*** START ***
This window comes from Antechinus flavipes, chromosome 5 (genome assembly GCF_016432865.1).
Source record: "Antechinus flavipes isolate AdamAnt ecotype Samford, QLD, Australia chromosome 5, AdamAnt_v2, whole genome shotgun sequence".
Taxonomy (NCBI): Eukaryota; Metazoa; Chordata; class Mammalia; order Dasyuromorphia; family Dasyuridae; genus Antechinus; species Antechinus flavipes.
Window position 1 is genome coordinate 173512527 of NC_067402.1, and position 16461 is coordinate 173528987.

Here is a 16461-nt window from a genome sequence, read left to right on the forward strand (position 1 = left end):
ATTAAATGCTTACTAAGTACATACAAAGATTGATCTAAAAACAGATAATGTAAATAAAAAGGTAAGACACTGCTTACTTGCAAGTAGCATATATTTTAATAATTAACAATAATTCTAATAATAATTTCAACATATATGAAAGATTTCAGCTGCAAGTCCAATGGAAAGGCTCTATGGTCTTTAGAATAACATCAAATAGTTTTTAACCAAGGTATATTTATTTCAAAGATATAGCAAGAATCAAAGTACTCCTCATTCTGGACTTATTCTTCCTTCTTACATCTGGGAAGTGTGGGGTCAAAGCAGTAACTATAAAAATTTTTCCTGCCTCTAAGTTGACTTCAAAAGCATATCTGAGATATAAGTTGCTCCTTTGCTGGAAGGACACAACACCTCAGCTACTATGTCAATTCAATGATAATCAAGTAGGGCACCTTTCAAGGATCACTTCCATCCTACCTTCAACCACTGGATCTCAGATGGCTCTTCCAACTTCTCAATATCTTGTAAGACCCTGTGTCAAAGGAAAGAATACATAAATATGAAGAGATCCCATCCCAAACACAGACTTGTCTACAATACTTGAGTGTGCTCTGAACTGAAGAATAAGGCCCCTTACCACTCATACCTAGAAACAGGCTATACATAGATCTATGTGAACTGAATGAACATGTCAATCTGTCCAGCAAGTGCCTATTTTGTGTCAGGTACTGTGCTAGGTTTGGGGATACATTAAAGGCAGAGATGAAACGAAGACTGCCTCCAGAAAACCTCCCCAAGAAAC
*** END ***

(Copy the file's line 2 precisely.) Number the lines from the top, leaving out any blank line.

Source record: "Antechinus flavipes isolate AdamAnt ecotype Samford, QLD, Australia chromosome 5, AdamAnt_v2, whole genome shotgun sequence".